SEMINOLE HEIGHTS — Bad weather rocked the Southwest Airlines flight from Havana to Tampa.
It was Havana artist Marian Valdes' first ever trip to the United States — a scary prospect by itself. Turbulence made it more frightening, she said.
Then she arrived and was greeted with a hug by her host Tracy Reller.
"I felt comfortable and welcome," Valdes said. "Now I want to stay longer."
Valdes had been in Tampa just minutes and she had already accomplished one goal of her visit — to help bring Tampa and Havana artists closer together.
Her second objective will be fulfilled Saturday at 7 p.m. when Valdes — an accomplished printmaker — exhibits her work at Tempus Projects, a not-for-profit art space at 4636 N Florida Ave. in Seminole Heights.
Valdes is part of an ongoing exchange program started this year between Tempus Projects and the San Alejandro Academy of Fine Arts in Havana, the oldest fine arts school in Cuba and where she teaches.
Two artists from Tampa and two from Havana participate each year.
Valdes is the second artist from the academy to come to Tampa. One from Tampa has already been to Havana and another will make the trip in October, though the person has not yet been selected.
The visits last a month and culminate in an exhibit that include pre-existing work and pieces created in the host city alongside a local artist.
Valdes worked with printmaker Erika Greenberg-Schneider who operates the Bleu Acier studio in Tampa.
"This is an exciting opportunity to understand the difference between being an artist in Tampa and Cuba," said Reller, founder of Tempus Projects.
Valdes' exhibit, titled "Addicted Involution," deals with mankind's penchant for over consumption. In one print started in Havana and finished in Tampa, the prey of primal hunters is shopping carts, against the backdrop of a $55 bill.
"A main reason for us existing is to act as a conduit for this community and artists," Reller said. "This fits into that perfectly."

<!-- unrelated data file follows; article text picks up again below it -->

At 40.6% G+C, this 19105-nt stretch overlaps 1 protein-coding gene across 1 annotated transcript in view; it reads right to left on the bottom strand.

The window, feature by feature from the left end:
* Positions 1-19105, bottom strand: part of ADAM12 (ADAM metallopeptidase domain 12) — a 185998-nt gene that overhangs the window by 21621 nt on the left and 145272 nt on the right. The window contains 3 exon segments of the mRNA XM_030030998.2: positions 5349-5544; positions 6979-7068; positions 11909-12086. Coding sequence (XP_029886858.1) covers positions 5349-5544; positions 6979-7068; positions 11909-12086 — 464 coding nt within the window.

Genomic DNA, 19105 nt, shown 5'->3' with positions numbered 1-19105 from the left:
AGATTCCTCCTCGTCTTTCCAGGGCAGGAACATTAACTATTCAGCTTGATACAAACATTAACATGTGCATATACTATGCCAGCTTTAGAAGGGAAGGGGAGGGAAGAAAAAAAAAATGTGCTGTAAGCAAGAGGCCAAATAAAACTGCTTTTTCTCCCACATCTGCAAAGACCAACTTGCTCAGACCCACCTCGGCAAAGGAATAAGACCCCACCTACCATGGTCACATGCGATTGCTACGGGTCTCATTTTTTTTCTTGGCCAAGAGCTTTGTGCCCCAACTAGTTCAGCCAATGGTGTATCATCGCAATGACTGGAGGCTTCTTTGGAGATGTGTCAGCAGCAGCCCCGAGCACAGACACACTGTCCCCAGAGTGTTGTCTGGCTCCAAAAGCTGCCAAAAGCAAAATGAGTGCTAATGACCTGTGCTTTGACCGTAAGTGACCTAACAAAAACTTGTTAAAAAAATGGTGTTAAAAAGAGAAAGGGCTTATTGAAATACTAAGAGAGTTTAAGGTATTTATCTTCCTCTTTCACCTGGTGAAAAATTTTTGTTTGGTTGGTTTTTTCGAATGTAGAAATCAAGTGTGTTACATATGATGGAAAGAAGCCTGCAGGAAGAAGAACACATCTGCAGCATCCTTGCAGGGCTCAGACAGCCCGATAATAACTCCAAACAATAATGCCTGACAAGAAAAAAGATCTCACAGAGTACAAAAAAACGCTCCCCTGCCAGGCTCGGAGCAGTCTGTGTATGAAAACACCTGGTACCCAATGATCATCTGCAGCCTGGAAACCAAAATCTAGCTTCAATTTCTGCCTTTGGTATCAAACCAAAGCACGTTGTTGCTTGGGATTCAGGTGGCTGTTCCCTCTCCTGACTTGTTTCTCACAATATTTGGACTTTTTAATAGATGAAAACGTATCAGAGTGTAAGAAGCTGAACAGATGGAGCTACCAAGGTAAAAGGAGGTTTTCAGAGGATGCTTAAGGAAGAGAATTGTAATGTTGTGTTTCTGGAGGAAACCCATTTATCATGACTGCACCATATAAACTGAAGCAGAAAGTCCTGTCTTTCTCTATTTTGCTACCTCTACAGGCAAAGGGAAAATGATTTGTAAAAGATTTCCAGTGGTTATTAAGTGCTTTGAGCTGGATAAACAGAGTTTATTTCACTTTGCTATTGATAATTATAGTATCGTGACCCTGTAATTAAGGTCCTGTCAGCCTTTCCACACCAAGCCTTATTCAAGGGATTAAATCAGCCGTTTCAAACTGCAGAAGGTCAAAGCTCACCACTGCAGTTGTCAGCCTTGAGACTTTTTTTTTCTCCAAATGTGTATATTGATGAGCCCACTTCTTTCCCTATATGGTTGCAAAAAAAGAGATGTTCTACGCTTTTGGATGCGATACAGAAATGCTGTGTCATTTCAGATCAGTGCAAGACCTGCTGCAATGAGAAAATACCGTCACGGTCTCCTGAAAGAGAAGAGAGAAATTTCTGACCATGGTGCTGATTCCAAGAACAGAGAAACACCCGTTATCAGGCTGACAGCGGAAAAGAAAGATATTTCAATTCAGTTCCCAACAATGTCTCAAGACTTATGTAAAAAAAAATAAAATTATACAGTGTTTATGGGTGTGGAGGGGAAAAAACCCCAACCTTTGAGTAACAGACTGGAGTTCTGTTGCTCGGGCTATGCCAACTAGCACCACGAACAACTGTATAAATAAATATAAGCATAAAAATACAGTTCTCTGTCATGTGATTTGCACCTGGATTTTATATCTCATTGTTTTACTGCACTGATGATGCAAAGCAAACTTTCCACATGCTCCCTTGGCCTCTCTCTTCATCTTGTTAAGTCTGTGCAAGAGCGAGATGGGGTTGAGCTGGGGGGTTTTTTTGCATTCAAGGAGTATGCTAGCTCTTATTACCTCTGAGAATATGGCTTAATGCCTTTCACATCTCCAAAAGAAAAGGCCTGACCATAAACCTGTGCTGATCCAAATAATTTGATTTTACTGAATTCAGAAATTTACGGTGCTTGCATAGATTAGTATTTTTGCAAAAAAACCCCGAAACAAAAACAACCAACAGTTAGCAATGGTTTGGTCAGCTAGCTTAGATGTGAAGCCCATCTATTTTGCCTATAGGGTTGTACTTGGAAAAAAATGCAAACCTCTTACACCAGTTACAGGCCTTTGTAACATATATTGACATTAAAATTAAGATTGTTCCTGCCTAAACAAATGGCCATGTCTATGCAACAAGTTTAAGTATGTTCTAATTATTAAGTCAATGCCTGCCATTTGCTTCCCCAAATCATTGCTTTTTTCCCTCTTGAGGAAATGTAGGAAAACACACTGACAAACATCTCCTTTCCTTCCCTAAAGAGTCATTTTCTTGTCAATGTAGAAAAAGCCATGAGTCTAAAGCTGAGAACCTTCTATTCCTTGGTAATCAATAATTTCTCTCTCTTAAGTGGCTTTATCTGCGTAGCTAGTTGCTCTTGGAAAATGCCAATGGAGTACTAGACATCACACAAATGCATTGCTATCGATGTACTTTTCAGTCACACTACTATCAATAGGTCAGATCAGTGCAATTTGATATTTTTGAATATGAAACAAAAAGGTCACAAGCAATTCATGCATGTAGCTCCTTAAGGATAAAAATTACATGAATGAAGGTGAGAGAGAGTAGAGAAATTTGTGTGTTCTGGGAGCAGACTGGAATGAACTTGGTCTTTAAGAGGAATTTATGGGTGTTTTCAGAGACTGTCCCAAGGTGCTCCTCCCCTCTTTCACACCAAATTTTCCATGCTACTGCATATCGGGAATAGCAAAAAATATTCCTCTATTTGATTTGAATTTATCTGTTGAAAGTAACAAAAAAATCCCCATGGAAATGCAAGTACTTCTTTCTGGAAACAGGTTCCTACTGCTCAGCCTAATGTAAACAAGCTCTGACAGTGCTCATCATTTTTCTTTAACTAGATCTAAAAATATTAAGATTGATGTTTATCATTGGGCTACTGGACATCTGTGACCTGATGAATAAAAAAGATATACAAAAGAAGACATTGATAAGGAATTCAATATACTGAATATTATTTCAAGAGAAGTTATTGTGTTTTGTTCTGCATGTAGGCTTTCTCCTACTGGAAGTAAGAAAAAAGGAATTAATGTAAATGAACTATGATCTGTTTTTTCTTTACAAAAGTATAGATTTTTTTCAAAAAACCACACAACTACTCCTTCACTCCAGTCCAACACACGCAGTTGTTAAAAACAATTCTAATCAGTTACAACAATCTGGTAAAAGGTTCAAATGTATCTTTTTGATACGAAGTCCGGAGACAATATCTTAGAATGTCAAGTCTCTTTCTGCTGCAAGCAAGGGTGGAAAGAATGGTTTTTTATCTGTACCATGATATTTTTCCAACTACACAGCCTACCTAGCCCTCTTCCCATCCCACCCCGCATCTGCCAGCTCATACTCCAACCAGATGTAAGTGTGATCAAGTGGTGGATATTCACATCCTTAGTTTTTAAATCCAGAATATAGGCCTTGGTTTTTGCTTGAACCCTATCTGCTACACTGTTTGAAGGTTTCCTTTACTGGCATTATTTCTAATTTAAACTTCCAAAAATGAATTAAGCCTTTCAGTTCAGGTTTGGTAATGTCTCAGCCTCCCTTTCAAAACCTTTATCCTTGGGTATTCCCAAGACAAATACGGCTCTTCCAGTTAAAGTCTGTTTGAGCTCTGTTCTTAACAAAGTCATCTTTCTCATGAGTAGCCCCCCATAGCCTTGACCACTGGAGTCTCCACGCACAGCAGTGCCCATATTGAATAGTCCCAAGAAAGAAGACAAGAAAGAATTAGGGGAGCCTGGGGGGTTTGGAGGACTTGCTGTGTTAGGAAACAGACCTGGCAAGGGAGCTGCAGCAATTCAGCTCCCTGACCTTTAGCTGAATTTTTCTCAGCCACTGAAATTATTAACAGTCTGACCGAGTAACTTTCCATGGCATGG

Tempus Projects was launching a residency program that provides artists from around the country an apartment and workspace in the non-profit's Seminole Heights studio when, in December 2015, Tampa artist Yosbel Amor suggested it be expanded to include Havana.
And his father, Vicente Amor, vice president of the Tampa-based Alliance for Responsible Cuba Policy Foundation that facilitated the partnership between the Florida Aquarium and National Aquarium of Havana, had the needed connections to get it started.
"Tempus Projects is a great example of how culture keeps our nations united despite the differences," Vicente Amor said.
Cuban mixed media artist Julio Cesar Perez Moracen was in Tampa in March.
The following month, Tampa native Christina Humphreys, who now resides in San Francisco, traveled to Havana and stayed in the academy's dormitory.
The Cuban artist who helped her with a series of embroideries influenced by iron gates in Havana was Valdes.
"It was a great experience," Humphreys said. "And Marian and I became really great friends."
It's her new friends in Tampa that Valdes said she will miss the most when she returns to Havana on July 27. Still, she will leave something behind.
Tradition is that when someone exhibits at Tempus Projects they place a present they created in each of the 30 lockers rented by local artists.
Neither Valdes nor Bleu Acier's Greenberg-Schneider who helped would say what the gift will be.
"I love the people here," Valdes said. "Everyone is so kind and we are not that different. We could come from Tampa, Cuba or maybe China but deep down we are all a little bit the same."
Contact Paul Guzzo at email@example.com. Follow @PGuzzoTimes.